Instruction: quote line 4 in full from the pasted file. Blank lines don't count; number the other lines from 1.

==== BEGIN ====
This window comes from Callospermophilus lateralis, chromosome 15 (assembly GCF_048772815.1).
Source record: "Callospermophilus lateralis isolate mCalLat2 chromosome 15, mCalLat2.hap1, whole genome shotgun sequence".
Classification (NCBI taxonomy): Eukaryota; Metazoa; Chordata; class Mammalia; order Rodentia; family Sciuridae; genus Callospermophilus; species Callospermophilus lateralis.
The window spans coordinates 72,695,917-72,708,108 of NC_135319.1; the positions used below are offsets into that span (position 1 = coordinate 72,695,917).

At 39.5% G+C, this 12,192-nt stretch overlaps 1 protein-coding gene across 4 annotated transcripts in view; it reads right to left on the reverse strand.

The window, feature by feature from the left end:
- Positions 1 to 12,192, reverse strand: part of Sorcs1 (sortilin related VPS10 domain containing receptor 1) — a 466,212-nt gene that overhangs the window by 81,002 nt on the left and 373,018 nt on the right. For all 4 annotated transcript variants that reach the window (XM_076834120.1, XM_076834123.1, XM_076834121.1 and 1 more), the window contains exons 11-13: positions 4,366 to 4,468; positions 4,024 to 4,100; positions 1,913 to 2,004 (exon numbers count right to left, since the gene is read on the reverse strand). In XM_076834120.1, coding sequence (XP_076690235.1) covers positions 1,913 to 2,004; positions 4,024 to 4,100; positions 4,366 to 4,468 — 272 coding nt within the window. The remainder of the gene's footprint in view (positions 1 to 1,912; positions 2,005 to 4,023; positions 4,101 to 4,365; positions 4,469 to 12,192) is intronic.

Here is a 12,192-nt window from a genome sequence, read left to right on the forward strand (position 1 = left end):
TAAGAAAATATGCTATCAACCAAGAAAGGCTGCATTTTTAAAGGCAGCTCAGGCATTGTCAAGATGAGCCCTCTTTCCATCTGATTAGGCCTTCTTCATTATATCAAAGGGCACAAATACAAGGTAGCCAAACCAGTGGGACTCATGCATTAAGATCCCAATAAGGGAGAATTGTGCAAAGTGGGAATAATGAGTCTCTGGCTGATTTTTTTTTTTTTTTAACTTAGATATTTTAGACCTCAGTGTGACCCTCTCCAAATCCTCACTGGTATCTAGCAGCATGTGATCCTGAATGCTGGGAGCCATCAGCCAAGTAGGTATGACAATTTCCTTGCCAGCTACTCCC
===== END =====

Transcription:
The window spans coordinates 72,695,917-72,708,108 of NC_135319.1; the positions used below are offsets into that span (position 1 = coordinate 72,695,917).